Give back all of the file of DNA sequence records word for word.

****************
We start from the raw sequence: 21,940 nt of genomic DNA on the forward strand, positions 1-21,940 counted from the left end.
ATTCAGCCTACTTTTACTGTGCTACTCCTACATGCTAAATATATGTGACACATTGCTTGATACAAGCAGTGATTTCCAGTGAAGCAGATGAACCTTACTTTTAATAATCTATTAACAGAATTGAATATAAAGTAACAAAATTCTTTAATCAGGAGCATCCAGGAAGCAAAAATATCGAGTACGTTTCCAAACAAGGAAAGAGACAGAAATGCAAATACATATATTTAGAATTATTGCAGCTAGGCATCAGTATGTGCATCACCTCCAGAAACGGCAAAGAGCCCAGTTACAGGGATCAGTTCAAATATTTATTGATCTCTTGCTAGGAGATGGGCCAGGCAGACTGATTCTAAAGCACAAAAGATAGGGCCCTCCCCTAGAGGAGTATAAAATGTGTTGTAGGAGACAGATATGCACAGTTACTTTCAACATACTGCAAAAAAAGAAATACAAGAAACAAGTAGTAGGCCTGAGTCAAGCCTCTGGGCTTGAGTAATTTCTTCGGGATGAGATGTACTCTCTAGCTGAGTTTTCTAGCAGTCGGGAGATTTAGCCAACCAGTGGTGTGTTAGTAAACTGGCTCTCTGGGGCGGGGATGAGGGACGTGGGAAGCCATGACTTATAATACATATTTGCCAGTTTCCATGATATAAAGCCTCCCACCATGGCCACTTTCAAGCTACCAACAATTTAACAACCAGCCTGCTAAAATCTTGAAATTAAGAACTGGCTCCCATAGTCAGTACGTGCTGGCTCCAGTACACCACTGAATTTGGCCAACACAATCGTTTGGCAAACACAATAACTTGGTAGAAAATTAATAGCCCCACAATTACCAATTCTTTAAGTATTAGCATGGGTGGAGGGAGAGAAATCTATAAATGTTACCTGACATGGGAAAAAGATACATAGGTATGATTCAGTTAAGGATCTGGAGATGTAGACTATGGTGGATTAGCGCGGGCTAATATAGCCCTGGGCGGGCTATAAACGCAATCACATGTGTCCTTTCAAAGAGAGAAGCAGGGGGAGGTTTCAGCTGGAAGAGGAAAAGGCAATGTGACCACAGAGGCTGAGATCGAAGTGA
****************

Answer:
We start from the raw sequence: 21,940 nt of genomic DNA on the forward strand, positions 1-21,940 counted from the left end.
ATTCAGCCTACTTTTACTGTGCTACTCCTACATGCTAAATATATGTGACACATTGCTTGATACAAGCAGTGATTTCCAGTGAAGCAGATGAACCTTACTTTTAATAATCTATTAACAGAATTGAATATAAAGTAACAAAATTCTTTAATCAGGAGCATCCAGGAAGCAAAAATATCGAGTACGTTTCCAAACAAGGAAAGAGACAGAAATGCAAATACATATATTTAGAATTATTGCAGCTAGGCATCAGTATGTGCATCACCTCCAGAAACGGCAAAGAGCCCAGTTACAGGGATCAGTTCAAATATTTATTGATCTCTTGCTAGGAGATGGGCCAGGCAGACTGATTCTAAAGCACAAAAGATAGGGCCCTCCCCTAGAGGAGTATAAAATGTGTTGTAGGAGACAGATATGCACAGTTACTTTCAACATACTGCAAAAAAAGAAATACAAGAAACAAGTAGTAGGCCTGAGTCAAGCCTCTGGGCTTGAGTAATTTCTTCGGGATGAGATGTACTCTCTAGCTGAGTTTTCTAGCAGTCGGGAGATTTAGCCAACCAGTGGTGTGTTAGTAAACTGGCTCTCTGGGGCGGGGATGAGGGACGTGGGAAGCCATGACTTATAATACATATTTGCCAGTTTCCATGATATAAAGCCTCCCACCATGGCCACTTTCAAGCTACCAACAATTTAACAACCAGCCTGCTAAAATCTTGAAATTAAGAACTGGCTCCCATAGTCAGTACGTGCTGGCTCCAGTACACCACTGAATTTGGCCAACACAATCGTTTGGCAAACACAATAACTTGGTAGAAAATTAATAGCCCCACAATTACCAATTCTTTAAGTATTAGCATGGGTGGAGGGAGAGAAATCTATAAATGTTACCTGACATGGGAAAAAGATACATAGGTATGATTCAGTTAAGGATCTGGAGATGTAGACTATGGTGGATTAGCGCGGGCTAATATAGCCCTGGGCGGGCTATAAACGCAATCACATGTGTCCTTTCAAAGAGAGAAGCAGGGGGAGGTTTCAGCTGGAAGAGGAAAAGGCAATGTGACCACAGAGGCTGAGATCGAAGTGA